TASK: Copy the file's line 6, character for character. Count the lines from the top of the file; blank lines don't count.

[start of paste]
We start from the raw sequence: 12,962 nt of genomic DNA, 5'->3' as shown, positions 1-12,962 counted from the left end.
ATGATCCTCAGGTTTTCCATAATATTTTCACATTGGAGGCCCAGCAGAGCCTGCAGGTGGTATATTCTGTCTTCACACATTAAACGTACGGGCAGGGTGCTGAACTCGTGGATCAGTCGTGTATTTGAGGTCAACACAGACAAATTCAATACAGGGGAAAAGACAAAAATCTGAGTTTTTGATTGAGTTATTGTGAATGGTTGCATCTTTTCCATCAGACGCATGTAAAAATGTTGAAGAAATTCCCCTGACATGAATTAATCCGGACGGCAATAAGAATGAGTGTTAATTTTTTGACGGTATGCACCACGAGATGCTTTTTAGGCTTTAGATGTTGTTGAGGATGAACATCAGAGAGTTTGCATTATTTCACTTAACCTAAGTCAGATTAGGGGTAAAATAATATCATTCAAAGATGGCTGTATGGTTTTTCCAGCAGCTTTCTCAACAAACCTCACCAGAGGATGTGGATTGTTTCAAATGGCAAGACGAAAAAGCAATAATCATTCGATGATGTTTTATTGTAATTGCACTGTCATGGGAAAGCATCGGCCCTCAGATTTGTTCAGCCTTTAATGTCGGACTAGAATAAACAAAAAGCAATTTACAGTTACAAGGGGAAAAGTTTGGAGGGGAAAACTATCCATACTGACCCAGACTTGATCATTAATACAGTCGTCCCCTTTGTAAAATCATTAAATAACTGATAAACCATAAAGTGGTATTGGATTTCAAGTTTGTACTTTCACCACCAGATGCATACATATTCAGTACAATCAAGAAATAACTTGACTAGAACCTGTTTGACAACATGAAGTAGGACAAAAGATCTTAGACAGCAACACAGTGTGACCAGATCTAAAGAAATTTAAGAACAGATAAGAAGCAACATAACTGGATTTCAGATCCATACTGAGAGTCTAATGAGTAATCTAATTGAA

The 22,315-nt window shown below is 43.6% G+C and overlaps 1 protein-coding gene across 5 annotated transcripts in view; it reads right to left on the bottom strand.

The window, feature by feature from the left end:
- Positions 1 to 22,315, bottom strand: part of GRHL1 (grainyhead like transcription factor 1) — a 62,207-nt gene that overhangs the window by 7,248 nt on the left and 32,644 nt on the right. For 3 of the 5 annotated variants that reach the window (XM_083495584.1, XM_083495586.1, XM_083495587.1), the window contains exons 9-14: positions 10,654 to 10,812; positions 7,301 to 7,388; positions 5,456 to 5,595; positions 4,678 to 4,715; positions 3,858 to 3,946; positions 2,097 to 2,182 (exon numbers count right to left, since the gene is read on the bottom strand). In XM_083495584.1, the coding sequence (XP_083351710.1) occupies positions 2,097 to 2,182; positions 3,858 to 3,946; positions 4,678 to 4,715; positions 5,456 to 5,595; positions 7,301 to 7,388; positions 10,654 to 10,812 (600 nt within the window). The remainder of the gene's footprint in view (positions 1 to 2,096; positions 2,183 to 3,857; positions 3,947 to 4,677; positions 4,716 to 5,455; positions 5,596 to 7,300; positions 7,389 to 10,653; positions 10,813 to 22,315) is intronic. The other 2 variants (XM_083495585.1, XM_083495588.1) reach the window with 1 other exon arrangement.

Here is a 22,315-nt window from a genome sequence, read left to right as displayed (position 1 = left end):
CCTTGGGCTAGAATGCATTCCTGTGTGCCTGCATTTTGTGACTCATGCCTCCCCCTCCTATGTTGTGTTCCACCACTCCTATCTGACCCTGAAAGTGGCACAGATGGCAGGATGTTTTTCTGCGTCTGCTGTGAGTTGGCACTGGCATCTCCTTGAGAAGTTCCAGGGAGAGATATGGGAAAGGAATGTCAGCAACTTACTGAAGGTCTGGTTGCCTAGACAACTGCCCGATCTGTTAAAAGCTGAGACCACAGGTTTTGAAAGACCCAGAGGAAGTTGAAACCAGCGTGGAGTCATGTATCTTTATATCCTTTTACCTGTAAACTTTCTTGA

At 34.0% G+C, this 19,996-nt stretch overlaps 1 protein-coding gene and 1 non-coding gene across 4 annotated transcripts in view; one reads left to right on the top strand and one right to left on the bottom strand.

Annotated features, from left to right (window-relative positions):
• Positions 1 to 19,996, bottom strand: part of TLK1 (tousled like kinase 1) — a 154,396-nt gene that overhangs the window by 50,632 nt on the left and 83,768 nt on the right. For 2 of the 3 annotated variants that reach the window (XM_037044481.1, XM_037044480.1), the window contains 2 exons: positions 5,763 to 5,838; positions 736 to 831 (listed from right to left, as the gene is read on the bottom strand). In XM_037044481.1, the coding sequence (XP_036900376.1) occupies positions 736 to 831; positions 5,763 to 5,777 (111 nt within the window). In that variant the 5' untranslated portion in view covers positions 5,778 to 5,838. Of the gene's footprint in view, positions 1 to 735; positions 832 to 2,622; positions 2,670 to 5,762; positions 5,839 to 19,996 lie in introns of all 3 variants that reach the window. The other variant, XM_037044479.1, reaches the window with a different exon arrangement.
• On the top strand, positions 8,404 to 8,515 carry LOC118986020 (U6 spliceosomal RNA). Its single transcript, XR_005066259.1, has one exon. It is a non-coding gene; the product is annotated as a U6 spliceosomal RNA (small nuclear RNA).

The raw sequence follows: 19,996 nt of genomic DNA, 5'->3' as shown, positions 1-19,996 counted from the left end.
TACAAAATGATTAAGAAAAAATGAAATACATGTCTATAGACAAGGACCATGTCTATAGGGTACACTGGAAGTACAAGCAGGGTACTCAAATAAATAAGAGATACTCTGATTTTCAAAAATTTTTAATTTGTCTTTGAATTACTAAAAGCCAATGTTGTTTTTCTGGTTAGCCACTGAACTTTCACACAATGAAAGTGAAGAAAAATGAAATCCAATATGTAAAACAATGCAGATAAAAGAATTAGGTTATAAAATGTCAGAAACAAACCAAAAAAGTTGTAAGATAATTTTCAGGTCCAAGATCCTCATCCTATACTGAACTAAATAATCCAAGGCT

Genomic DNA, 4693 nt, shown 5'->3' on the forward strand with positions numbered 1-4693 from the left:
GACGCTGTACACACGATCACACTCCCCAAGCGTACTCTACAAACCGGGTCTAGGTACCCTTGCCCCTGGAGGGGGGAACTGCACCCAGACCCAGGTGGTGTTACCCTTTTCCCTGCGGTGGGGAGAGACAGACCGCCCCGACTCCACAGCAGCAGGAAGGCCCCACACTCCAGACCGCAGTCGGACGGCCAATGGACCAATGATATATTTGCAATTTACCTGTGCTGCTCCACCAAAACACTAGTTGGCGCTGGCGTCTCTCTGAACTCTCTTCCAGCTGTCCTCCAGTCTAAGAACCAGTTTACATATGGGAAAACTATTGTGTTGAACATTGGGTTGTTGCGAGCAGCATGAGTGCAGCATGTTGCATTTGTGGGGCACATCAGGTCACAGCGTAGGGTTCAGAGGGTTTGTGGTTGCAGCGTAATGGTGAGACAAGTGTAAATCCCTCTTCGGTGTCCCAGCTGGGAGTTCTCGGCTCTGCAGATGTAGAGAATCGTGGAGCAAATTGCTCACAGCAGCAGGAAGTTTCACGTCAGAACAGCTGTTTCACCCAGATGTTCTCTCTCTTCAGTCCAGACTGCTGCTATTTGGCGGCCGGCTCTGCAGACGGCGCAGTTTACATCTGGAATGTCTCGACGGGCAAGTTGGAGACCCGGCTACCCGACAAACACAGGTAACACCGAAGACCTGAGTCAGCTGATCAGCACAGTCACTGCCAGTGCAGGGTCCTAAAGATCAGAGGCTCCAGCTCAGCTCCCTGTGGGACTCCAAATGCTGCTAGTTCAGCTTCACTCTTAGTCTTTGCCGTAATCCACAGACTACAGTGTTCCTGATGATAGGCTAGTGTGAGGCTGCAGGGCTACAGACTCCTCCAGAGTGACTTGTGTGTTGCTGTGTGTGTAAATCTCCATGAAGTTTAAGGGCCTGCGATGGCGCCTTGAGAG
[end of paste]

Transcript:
Here is a 22,315-nt window from a genome sequence, read left to right as displayed (position 1 = left end):